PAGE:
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I find the syntax of Background not clear. For instance in an example found in an old question

Grid[Table["g", {4}, {7}], 
 Background -> {None, 
   None, {{{2, 3}, {1, 3}} -> LightRed, {{3, 4}, {4, 7}} -> 
     LightBlue}}]

the elements from the line 2 to 3 and column 1 to 3. I would naturally think of {{2, 3}, {1, 3}} as a matrix imposing the coloring of the cells {2, 3} to {1, 3} whichever be the order. That is two cells on the third column not the square {{2, 3}, {3, 3}} as effectively done. I do not understand the two None. To resume could some one gives a better explanation than the one which is in the Mathematica documentation

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The syntax for Background in Grid is Background -> {columns, rows, elements}. I will be referring to these as the columns list, the rows list, and elements list respectively. Example of coloring rows and columns:

bg = {
   {LightRed, LightBlue, LightGreen}, (* columns *)
   {LightYellow, LightOrange}, (* rows *)
   None
   };

data = Table["g", {4}, {7}];
Grid[data, Background -> bg]

Mathematica graphics

The image shows that the first element in the list columns gives the color of the first row, the second element in columns gives the color of the second column, and so on. Columns with no specified color remain transparent. Not white, but transparent. There is a difference, because when both the row color and the column color is specified for a certain element, then they appear to blend.

If you only specify one element instead of a list, then that color is used for all elements:

bg = {
   LightRed,
   None,
   None
   };

data = Table["g", {4}, {7}];
Grid[data, Background -> bg]

Mathematica graphics

You can think of {columns, rows, elements} as three layers since they can all be specified separately and blend if they overlap. None specifies that the particular layer is transparent. Which brings us to this example:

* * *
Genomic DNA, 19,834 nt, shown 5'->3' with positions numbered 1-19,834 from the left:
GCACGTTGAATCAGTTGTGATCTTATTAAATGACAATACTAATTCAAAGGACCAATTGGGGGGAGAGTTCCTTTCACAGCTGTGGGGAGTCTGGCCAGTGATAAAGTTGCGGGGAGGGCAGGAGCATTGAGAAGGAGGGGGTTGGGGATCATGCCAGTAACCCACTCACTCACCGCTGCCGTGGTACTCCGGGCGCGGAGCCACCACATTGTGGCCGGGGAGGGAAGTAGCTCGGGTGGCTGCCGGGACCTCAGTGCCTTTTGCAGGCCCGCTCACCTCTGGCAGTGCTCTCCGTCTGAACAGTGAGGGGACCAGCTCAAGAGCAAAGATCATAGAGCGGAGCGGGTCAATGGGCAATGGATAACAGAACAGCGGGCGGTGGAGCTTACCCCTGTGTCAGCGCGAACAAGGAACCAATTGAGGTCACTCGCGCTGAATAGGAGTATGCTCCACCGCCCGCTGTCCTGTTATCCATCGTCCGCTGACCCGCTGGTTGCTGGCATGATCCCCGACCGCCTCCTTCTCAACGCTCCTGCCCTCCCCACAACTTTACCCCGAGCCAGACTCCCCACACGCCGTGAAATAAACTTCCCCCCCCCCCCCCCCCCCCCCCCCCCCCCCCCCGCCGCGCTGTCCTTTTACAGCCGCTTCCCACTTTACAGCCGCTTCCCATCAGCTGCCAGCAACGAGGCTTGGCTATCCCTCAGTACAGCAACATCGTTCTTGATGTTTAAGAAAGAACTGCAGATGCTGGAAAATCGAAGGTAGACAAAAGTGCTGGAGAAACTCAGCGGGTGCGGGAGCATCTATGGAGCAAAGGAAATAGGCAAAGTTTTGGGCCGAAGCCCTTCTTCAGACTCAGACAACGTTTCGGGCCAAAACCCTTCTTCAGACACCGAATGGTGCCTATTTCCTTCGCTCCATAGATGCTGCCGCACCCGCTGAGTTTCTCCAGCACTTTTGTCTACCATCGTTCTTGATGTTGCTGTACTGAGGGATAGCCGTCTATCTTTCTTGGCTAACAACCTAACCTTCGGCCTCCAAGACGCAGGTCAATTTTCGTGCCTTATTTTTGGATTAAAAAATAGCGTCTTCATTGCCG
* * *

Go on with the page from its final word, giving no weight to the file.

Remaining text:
bg = {
   None,
   None,
   {{3, 4}, {4, 7}} -> LightPurple
   };

data = Table["g", {4}, {7}];
Grid[data, Background -> bg]

Mathematica graphics

The elements list uses the syntax {{rowStart, rowEnd}, {columnStart, columnEnd}}. All the rows and columns spanned by the rows rowStart to rowEnd and the columns columnStart to columnEnd are given a certain colors. You can put 2x2 matrices like this in a list if you want to specify several blocks. Note that the purple is not blended with any other color since the columns list and the rows list are None (i.e., transparent).

There is yet another syntax to keep track of. The colors will be repeated cyclically if you wrap the columns list or the rows list in another pair of brackets:

bg = {
   {{LightRed, LightBlue}},
   None,
   None
   };

data = Table["g", {4}, {7}];
Grid[data, Background -> bg]

Mathematica graphics

And, finally, you can also specify how rows and columns are to be colored by their indices:

bg = {
   {1 -> LightRed, 4 -> LightBlue},
   None,
   None
   };

data = Table["g", {4}, {7}];
Grid[data, Background -> bg]

Mathematica graphics

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  • $\begingroup$ Nice answer & examples. You could add a link to the documentation section as a reference on how to get this information yourself. (Then all information of my answer would be fully contained in yours and easier to find in the future) $\endgroup$ – Lukas Lang Aug 23 '17 at 8:58
  • $\begingroup$ @Mathe172 Thanks. It's enough to have it here in the comments I think, I would only add that the documentation for Background also writes about this, under Generalizations & Extensions. $\endgroup$ – C. E. Aug 23 '17 at 11:28
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Looking at the documentation of Grid (more specifically the section Options->Background), we can infer the following syntax:

Background->{<Columns>[,<Rows>][,<Cells>]}

The specifications for <Columns>/<Rows> can be:

  • A single color to apply to all columns/rows
  • A list of colors for the individual columns/rows
  • A list of rules for specific columns/rows

For <Cells>, the specifications are in the form of a list of rules {<Columns>,<Rows>}-><Color> where <Columns>/<Rows> can be a column/row index or a range thereof (specified by {<start>,<end>})

In all cases, omitted values default to None.

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